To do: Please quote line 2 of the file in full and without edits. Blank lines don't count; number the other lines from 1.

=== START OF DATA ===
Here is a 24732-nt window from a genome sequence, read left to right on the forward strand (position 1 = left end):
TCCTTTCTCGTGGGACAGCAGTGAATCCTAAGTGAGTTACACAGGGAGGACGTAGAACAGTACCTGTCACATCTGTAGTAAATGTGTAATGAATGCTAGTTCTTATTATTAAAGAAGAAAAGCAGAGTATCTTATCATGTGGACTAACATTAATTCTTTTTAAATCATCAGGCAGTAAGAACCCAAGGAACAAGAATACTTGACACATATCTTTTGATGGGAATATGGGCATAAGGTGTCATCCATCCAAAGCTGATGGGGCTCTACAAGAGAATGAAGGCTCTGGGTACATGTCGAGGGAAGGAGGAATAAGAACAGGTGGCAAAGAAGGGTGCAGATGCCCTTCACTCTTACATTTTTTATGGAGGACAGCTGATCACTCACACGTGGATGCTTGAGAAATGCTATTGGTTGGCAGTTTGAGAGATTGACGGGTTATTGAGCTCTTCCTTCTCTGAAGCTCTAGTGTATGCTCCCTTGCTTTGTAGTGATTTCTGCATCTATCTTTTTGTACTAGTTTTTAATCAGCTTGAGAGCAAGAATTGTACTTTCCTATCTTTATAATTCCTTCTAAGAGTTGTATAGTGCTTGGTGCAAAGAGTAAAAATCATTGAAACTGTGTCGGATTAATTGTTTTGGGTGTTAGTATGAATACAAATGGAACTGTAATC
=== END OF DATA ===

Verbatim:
TCCTTTCTCGTGGGACAGCAGTGAATCCTAAGTGAGTTACACAGGGAGGACGTAGAACAGTACCTGTCACATCTGTAGTAAATGTGTAATGAATGCTAGTTCTTATTATTAAAGAAGAAAAGCAGAGTATCTTATCATGTGGACTAACATTAATTCTTTTTAAATCATCAGGCAGTAAGAACCCAAGGAACAAGAATACTTGACACATATCTTTTGATGGGAATATGGGCATAAGGTGTCATCCATCCAAAGCTGATGGGGCTCTACAAGAGAATGAAGGCTCTGGGTACATGTCGAGGGAAGGAGGAATAAGAACAGGTGGCAAAGAAGGGTGCAGATGCCCTTCACTCTTACATTTTTTATGGAGGACAGCTGATCACTCACACGTGGATGCTTGAGAAATGCTATTGGTTGGCAGTTTGAGAGATTGACGGGTTATTGAGCTCTTCCTTCTCTGAAGCTCTAGTGTATGCTCCCTTGCTTTGTAGTGATTTCTGCATCTATCTTTTTGTACTAGTTTTTAATCAGCTTGAGAGCAAGAATTGTACTTTCCTATCTTTATAATTCCTTCTAAGAGTTGTATAGTGCTTGGTGCAAAGAGTAAAAATCATTGAAACTGTGTCGGATTAATTGTTTTGGGTGTTAGTATGAATACAAATGGAACTGTAATC